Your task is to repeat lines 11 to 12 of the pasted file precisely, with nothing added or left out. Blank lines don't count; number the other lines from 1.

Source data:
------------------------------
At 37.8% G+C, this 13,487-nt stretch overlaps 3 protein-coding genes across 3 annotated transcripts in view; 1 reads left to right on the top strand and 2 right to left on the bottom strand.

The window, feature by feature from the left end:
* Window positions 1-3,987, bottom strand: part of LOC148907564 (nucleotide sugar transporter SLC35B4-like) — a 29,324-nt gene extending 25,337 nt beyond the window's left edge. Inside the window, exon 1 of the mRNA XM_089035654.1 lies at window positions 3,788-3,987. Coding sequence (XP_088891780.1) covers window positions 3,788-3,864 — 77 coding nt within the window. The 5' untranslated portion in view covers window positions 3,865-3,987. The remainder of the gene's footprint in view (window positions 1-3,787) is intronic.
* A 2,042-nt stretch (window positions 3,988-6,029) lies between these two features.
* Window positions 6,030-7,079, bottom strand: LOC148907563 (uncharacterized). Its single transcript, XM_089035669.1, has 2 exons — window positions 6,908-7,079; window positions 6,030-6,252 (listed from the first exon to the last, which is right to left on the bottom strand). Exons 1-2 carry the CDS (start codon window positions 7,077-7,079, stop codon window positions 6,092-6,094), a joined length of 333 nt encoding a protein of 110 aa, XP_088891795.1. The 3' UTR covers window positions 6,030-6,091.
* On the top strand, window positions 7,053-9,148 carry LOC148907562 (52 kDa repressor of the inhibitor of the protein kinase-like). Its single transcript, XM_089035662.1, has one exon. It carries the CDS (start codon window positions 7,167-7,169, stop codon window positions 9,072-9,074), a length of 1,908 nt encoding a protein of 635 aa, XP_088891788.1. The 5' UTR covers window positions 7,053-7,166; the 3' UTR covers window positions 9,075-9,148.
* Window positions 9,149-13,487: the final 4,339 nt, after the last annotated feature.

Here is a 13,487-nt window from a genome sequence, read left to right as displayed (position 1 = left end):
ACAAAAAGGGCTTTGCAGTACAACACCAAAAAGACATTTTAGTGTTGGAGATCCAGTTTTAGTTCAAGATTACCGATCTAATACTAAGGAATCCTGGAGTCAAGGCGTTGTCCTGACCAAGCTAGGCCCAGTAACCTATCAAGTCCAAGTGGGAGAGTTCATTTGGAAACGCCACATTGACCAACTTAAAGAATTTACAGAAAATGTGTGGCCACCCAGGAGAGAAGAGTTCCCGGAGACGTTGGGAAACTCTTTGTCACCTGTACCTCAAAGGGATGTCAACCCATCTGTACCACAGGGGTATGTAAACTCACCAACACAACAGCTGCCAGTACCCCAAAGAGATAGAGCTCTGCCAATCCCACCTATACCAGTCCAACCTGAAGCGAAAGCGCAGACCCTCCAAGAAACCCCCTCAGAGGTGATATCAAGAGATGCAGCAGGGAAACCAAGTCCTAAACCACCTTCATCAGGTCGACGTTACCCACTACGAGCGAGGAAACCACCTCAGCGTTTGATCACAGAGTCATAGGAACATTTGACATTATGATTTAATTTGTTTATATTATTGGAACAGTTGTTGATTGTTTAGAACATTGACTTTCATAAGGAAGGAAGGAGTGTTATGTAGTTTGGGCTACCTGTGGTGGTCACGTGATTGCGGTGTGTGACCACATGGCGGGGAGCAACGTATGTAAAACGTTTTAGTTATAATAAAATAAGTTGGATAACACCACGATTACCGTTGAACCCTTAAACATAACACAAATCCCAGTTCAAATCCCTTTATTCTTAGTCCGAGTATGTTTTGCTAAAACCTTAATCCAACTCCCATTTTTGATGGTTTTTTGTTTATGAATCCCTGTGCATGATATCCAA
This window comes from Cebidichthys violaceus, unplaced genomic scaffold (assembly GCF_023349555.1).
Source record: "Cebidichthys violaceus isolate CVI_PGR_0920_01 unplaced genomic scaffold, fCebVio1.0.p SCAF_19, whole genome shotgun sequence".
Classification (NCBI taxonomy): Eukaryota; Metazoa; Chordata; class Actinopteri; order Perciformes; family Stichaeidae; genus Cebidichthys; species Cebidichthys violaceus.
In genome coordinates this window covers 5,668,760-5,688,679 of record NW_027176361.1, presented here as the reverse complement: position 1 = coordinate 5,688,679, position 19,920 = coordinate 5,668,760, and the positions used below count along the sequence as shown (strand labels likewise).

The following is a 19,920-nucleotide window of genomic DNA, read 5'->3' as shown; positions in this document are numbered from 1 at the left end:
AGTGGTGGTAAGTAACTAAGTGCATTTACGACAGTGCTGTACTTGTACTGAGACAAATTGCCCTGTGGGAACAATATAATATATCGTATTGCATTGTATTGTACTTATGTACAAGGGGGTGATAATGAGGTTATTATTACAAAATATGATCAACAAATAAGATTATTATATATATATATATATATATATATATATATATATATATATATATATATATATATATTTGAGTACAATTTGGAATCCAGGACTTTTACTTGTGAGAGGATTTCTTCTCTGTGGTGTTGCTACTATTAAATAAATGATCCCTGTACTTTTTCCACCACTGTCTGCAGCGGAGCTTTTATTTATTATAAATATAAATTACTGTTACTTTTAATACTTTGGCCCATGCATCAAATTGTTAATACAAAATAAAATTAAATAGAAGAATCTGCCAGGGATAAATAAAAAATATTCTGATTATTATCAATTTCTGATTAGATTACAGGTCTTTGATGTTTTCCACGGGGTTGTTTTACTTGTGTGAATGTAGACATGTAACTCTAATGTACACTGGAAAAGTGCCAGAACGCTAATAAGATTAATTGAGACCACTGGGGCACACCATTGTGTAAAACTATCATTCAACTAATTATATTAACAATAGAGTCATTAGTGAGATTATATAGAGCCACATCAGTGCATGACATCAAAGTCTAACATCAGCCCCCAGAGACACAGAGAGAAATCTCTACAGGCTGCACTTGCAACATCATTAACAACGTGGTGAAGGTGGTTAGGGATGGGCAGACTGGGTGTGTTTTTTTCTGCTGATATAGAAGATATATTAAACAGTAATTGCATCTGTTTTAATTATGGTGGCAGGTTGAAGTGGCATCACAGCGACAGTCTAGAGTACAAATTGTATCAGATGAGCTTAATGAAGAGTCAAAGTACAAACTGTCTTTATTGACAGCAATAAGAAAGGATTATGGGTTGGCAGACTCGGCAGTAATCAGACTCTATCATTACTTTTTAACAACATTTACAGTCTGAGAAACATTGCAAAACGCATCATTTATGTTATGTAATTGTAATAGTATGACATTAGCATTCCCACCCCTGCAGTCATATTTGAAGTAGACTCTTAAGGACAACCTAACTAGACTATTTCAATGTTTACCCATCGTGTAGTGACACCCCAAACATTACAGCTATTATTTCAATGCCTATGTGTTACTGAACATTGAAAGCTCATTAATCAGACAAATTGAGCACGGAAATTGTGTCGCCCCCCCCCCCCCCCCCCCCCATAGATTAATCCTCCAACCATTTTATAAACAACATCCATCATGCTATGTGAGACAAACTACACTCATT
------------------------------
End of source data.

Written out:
Source record: "Cebidichthys violaceus isolate CVI_PGR_0920_01 unplaced genomic scaffold, fCebVio1.0.p SCAF_19, whole genome shotgun sequence".
Classification (NCBI taxonomy): Eukaryota; Metazoa; Chordata; class Actinopteri; order Perciformes; family Stichaeidae; genus Cebidichthys; species Cebidichthys violaceus.